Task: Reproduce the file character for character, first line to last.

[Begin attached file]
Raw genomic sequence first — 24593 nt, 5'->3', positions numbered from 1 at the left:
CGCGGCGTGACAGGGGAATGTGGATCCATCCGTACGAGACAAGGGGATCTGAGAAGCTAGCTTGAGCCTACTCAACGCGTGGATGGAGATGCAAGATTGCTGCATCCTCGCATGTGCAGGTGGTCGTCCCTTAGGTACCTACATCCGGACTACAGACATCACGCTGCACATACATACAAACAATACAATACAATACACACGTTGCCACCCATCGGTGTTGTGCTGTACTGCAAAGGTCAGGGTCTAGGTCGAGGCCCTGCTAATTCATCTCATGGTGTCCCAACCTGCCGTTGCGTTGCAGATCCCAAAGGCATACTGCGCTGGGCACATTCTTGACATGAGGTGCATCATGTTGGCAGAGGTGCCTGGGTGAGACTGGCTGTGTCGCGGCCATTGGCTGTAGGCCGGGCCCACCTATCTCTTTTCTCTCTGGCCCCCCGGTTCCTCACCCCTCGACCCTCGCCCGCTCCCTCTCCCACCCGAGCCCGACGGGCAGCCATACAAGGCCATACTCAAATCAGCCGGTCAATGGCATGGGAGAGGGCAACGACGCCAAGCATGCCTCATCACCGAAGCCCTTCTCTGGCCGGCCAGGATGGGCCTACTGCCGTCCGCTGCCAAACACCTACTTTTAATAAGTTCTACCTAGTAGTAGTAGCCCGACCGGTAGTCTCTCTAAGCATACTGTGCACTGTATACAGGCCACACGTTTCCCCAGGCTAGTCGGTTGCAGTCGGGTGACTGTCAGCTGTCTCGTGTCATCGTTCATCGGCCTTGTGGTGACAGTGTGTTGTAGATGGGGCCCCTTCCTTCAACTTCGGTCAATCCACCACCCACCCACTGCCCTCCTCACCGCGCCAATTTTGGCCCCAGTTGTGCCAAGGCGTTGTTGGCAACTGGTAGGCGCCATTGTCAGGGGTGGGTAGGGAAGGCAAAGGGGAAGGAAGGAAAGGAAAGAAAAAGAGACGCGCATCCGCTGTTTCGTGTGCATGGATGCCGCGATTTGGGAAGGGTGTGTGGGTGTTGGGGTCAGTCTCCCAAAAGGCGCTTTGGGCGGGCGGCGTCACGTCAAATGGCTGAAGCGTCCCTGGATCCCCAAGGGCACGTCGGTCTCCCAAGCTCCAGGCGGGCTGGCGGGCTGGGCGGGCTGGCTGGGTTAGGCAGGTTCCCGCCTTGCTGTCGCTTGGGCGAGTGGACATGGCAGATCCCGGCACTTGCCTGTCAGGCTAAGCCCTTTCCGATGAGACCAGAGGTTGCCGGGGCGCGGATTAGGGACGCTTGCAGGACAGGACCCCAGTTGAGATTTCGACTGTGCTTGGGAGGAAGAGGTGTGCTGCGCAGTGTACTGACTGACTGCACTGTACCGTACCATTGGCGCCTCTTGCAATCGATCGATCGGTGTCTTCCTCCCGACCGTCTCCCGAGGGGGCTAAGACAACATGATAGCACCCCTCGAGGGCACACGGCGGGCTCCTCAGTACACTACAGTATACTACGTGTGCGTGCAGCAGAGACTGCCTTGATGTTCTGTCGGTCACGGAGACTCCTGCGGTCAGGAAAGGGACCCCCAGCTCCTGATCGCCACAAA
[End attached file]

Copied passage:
Raw genomic sequence first — 24593 nt, 5'->3', positions numbered from 1 at the left:
CGCGGCGTGACAGGGGAATGTGGATCCATCCGTACGAGACAAGGGGATCTGAGAAGCTAGCTTGAGCCTACTCAACGCGTGGATGGAGATGCAAGATTGCTGCATCCTCGCATGTGCAGGTGGTCGTCCCTTAGGTACCTACATCCGGACTACAGACATCACGCTGCACATACATACAAACAATACAATACAATACACACGTTGCCACCCATCGGTGTTGTGCTGTACTGCAAAGGTCAGGGTCTAGGTCGAGGCCCTGCTAATTCATCTCATGGTGTCCCAACCTGCCGTTGCGTTGCAGATCCCAAAGGCATACTGCGCTGGGCACATTCTTGACATGAGGTGCATCATGTTGGCAGAGGTGCCTGGGTGAGACTGGCTGTGTCGCGGCCATTGGCTGTAGGCCGGGCCCACCTATCTCTTTTCTCTCTGGCCCCCCGGTTCCTCACCCCTCGACCCTCGCCCGCTCCCTCTCCCACCCGAGCCCGACGGGCAGCCATACAAGGCCATACTCAAATCAGCCGGTCAATGGCATGGGAGAGGGCAACGACGCCAAGCATGCCTCATCACCGAAGCCCTTCTCTGGCCGGCCAGGATGGGCCTACTGCCGTCCGCTGCCAAACACCTACTTTTAATAAGTTCTACCTAGTAGTAGTAGCCCGACCGGTAGTCTCTCTAAGCATACTGTGCACTGTATACAGGCCACACGTTTCCCCAGGCTAGTCGGTTGCAGTCGGGTGACTGTCAGCTGTCTCGTGTCATCGTTCATCGGCCTTGTGGTGACAGTGTGTTGTAGATGGGGCCCCTTCCTTCAACTTCGGTCAATCCACCACCCACCCACTGCCCTCCTCACCGCGCCAATTTTGGCCCCAGTTGTGCCAAGGCGTTGTTGGCAACTGGTAGGCGCCATTGTCAGGGGTGGGTAGGGAAGGCAAAGGGGAAGGAAGGAAAGGAAAGAAAAAGAGACGCGCATCCGCTGTTTCGTGTGCATGGATGCCGCGATTTGGGAAGGGTGTGTGGGTGTTGGGGTCAGTCTCCCAAAAGGCGCTTTGGGCGGGCGGCGTCACGTCAAATGGCTGAAGCGTCCCTGGATCCCCAAGGGCACGTCGGTCTCCCAAGCTCCAGGCGGGCTGGCGGGCTGGGCGGGCTGGCTGGGTTAGGCAGGTTCCCGCCTTGCTGTCGCTTGGGCGAGTGGACATGGCAGATCCCGGCACTTGCCTGTCAGGCTAAGCCCTTTCCGATGAGACCAGAGGTTGCCGGGGCGCGGATTAGGGACGCTTGCAGGACAGGACCCCAGTTGAGATTTCGACTGTGCTTGGGAGGAAGAGGTGTGCTGCGCAGTGTACTGACTGACTGCACTGTACCGTACCATTGGCGCCTCTTGCAATCGATCGATCGGTGTCTTCCTCCCGACCGTCTCCCGAGGGGGCTAAGACAACATGATAGCACCCCTCGAGGGCACACGGCGGGCTCCTCAGTACACTACAGTATACTACGTGTGCGTGCAGCAGAGACTGCCTTGATGTTCTGTCGGTCACGGAGACTCCTGCGGTCAGGAAAGGGACCCCCAGCTCCTGATCGCCACAAA